1. Australia, New Zealand dollars near multi-week highs after Fed

Australia, New Zealand dollars near multi-week highs after Fed

The Australian and New Zealand dollars rose near multi-week peaks on Thursday after the US Federal Reserve signalled a gradual approach on raising interest rates and set a fire under bond prices.

By: | Published: May 25, 2017 11:24 AM
The Australian dollar stepped up to ##IMG-CONTENT##.7510, from Wednesday’s low of ##IMG-CONTENT##.7443.

The Australian and New Zealand dollars rose near multi-week peaks on Thursday after the US Federal Reserve signalled a gradual approach on raising interest rates and set a fire under bond prices. The Australian dollar stepped up to $0.7510, from Wednesday’s low of $0.7443, having bounced more than a full US cent since May 9. Resistance was found at a three-week high of $0.7517.

The Aussie also extended gains on the yen to 83.80, moving some distance away from last week’s low of 81.71. Much of the rise came on broad U.S. dollar weakness after minutes of the Fed’s policy meeting wrong-footed some who had expected a more hawkish tone.

Bond prices received a fillip, sending Australian government bond futures to six-month highs. The three-year bond contract gained 4 ticks to 98.290, while the 10-year contract was up 4.5 ticks to 97.5300. The 20-year contract was also 4.5 ticks higher at 96.9550.

Meanwhile, the spread between Australian and U.S. 10-year government bonds widened to 19 basis points, from 17 basis points on Wednesday. Across the Tasman sea, the New Zealand dollar edged up to $0.7046, from $0.7030 early, and a whisker away from a peak of $0.7053 touched on Wednesday. A break above would be the highest in a month.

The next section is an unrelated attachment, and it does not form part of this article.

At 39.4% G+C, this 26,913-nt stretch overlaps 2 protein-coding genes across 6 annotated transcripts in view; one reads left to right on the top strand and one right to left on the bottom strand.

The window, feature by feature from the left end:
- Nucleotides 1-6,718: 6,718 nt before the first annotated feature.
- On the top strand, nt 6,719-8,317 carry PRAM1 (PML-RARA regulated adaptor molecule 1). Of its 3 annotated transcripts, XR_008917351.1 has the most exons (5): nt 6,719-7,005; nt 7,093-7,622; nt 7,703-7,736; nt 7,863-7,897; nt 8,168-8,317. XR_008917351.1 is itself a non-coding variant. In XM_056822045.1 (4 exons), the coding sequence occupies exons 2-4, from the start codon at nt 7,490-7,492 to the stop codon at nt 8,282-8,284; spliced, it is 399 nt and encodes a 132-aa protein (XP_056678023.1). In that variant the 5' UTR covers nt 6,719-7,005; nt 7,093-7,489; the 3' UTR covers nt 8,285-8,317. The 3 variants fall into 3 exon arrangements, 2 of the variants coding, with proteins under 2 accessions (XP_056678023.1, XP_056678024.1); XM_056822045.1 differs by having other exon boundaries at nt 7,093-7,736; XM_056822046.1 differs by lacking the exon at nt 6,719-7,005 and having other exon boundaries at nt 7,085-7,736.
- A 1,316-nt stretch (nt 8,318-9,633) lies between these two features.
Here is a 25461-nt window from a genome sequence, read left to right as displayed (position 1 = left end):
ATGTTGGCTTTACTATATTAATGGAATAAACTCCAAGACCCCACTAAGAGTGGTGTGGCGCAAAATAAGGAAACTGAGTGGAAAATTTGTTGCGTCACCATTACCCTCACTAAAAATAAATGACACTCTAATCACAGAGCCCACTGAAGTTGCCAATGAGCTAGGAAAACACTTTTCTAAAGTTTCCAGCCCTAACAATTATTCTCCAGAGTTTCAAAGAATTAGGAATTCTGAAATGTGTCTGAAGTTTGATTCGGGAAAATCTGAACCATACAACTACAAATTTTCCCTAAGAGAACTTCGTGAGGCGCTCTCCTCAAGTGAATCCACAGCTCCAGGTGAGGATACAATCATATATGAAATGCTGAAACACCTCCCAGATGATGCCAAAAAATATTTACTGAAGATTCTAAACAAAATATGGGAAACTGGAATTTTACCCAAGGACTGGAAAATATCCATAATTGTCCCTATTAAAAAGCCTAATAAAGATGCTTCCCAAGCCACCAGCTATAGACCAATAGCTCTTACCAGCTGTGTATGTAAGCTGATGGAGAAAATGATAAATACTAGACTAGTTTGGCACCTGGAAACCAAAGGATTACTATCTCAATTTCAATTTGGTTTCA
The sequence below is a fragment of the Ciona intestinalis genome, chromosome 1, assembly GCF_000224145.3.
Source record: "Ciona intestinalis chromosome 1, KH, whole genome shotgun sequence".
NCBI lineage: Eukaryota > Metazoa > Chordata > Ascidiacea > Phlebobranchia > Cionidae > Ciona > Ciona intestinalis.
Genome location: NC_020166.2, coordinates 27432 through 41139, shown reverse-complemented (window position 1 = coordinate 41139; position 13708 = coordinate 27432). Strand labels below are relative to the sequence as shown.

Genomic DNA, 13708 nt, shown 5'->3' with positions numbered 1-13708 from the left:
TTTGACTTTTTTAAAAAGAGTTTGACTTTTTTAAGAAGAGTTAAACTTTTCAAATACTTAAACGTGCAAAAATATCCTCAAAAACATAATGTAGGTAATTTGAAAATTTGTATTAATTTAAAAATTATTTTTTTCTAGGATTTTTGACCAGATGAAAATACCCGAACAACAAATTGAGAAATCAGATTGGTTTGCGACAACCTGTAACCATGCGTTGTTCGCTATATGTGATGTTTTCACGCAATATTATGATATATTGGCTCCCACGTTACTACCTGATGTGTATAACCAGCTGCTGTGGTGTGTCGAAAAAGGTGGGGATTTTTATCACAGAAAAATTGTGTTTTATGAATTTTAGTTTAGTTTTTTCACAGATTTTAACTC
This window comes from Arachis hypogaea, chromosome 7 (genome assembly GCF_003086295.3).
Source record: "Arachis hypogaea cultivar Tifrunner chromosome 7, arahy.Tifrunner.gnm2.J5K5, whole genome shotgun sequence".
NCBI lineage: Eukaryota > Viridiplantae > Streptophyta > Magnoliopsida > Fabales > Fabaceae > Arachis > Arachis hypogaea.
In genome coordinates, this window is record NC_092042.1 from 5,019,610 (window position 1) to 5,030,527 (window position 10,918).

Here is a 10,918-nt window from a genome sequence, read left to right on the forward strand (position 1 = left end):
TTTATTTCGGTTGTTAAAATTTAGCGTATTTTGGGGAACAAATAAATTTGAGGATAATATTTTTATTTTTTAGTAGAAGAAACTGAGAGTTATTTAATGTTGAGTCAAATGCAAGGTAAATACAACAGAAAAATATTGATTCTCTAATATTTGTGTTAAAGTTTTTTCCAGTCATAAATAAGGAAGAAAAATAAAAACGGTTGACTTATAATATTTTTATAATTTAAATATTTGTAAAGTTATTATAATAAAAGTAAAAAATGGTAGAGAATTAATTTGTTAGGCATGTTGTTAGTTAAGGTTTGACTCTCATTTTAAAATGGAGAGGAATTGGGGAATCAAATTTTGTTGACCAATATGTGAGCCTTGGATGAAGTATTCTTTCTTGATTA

The kiwi dollar is among the top performing currencies, showing a gain of 2.6 percent this month. Underpinning its outlook was New Zealand’s strong fiscal strength after the government said it expected to post a bigger-than-forecast budget surplus in 2017.

The government said it also plans to invest the extra cash in infrastructure to fuel the growing economy. “The increase in spending for the next fiscal year is pro-growth and lifted interest rate expectations,” said Elias Haddad, a strategist at Commonwealth Bank of Australia.

“It’s in favour of the New Zealand dollar,” he said, seeing the first rate hike in late 2018. New Zealand government bonds also gained, sending yields one basis point lower at the long end of the curve.

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